Oh my god this blog post from The Agenda just made my head pop right off my shoulders.
But we’ve also discovered there also seems to be something in women’s DNA that makes them harder to book. No man will ever say, “Sorry, can’t do your show tonight, I’m taking care of my kids.” The man will find someone to take care of his kids so he can appear on a TV show. Women use that excuse on us all the time.
No man will say, “Sorry, can’t do your show tonight, my roots are showing.” I’m serious. We get that as an excuse for not coming on. But only from women.
No man will say, “Sorry can’t do your show tonight, I’m not an expert in that particular aspect of the story.” They’ll get up to speed on the issue and come on. Women beg off. And worse, they often recommend a male colleague in their place.
You have to understand: no producer sets out to book a show with five, white, 60-year-old, male guests. Think about it! Everyone in the current affairs business wants guests who are brilliant, but who also accurately represent the population they serve. For us, it goes beyond that. Many of us who work on The Agenda have kids. We want those kids to know that expertise doesn’t just come in a 60-year-old white male package. We want our daughters, in particular, to see that expertise can come in a female package too.
But still, despite our commitment, despite our efforts, despite EVERYTHING, there are too many days when it feels as if female guests are an endangered species.
Men will, apparently, prioritize appearing on TV over taking care of kids. How nice that some of them seem to have that luxury. So if you want female guests, why not have a roster of babysitters on call, that you can offer guests? Or offer child care? Or, when possible, give your guests enough lead time that they can arrange child care?
Men aren’t subject to the same beauty requirements as women are. So make it easy for a woman to appear on your show: try to book her in advance. Let her know that a hairdresser will help her minimize her roots. Offer her dibs on makeup artists. You can’t fix the beauty double-standard, so accept that this is a concern for women, and make it easy for them. Don’t tell them “the beauty myth don’t real, so come on my show with your roots showing.” The beauty myth is a thing. The sexual double standard is a thing. If I go on TV with my roots all showing, every stranger who disagrees with me is going to mention my hair, and also my mom will call and lecture me about my hair. More people will talk about my hair than talk about whatever points I was making.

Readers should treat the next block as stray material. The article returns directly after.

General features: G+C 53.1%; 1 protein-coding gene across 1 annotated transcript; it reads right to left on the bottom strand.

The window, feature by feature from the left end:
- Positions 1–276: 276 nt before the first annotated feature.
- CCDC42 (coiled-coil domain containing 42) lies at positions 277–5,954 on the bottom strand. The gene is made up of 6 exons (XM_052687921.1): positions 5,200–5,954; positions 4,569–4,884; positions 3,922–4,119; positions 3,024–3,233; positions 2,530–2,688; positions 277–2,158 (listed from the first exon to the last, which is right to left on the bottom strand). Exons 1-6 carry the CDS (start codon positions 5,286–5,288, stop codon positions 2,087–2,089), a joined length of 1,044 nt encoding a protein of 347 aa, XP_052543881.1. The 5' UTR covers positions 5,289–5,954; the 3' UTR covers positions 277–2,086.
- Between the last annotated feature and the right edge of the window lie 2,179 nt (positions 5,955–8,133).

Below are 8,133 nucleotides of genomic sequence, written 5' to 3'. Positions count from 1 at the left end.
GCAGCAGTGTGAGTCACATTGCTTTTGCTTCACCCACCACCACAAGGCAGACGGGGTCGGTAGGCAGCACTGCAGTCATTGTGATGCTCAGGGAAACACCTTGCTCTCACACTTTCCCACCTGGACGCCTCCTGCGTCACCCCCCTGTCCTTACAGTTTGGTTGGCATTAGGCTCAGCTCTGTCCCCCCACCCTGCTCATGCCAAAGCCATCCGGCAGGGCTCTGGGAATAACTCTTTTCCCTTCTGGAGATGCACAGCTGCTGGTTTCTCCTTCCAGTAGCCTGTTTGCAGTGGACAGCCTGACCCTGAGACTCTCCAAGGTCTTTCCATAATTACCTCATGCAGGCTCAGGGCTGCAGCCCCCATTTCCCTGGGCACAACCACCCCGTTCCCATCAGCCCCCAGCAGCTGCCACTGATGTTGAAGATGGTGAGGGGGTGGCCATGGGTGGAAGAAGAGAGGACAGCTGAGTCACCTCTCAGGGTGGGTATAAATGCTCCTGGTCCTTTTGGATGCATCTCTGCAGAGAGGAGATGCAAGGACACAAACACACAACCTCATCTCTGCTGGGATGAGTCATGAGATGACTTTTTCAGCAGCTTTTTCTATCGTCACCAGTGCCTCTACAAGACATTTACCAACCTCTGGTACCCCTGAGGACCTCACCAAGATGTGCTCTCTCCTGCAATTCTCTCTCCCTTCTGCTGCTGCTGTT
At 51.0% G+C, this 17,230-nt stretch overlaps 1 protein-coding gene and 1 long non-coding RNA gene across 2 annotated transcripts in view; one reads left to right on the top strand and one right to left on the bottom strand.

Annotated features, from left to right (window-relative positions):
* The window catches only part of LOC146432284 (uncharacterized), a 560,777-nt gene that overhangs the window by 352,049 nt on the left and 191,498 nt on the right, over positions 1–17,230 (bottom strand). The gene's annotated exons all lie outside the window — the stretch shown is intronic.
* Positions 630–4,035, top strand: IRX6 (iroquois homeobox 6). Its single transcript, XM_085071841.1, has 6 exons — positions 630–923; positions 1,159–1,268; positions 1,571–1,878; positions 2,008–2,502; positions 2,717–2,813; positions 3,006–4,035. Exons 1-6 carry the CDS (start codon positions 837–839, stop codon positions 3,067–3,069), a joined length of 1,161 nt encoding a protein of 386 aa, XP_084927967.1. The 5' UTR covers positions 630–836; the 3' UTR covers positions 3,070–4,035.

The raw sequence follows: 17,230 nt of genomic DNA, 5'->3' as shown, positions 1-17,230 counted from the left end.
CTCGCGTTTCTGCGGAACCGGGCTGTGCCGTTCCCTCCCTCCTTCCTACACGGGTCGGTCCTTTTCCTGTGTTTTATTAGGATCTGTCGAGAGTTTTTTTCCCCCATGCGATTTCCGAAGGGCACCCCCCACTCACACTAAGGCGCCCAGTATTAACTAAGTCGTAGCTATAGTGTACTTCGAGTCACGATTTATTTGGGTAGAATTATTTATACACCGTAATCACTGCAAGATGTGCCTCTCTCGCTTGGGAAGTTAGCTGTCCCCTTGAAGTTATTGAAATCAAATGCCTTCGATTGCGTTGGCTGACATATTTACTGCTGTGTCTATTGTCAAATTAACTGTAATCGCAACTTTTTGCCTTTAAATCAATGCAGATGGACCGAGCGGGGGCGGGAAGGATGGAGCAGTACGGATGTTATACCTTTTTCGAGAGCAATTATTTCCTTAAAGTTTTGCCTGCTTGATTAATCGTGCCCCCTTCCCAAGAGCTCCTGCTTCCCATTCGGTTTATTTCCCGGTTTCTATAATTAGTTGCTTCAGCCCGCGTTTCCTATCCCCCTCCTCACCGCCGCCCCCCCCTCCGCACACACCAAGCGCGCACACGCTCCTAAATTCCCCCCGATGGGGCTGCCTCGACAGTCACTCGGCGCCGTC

Women are uncomfortable appearing in public unless they feel themselves to be experts. They usually undervalue their own expertise and defer. So prop them up: let them know the kinds of questions you’ll be asking so that they can swot up. Don’t make them softball questions—just give your woman guests a chance to become comfortable with the subject matter. Or, even better, run a boot-camp for women on TVO. Maybe ask your regular guests to each identify one possible woman guest (or guest who is a member of another visible minority) and to mentor or coach that person.
Improve your “binders full of women,” so that you know maybe more than one woman who feels herself to be an authority on a given matter. That way you won’t have to defer to a man the next time she can’t drum up childcare on three hours’ notice: you’ll have another woman you can call. Do this with all the underrepresented groups you want to better represent.
Sheesh. In 15 minutes, with my head having flown right off my shoulders, I came up with a bunch of ways to mitigate women’s concerns beyond saying, essentially, “Man up, ladies.” Maybe if you’d talked to some women about how to find solutions rather than how to be more like men, they might have come up with some other ideas I haven’t thought of.
Don’t tell women to man up. If you want women to come to you, then ask them how you can make that happen.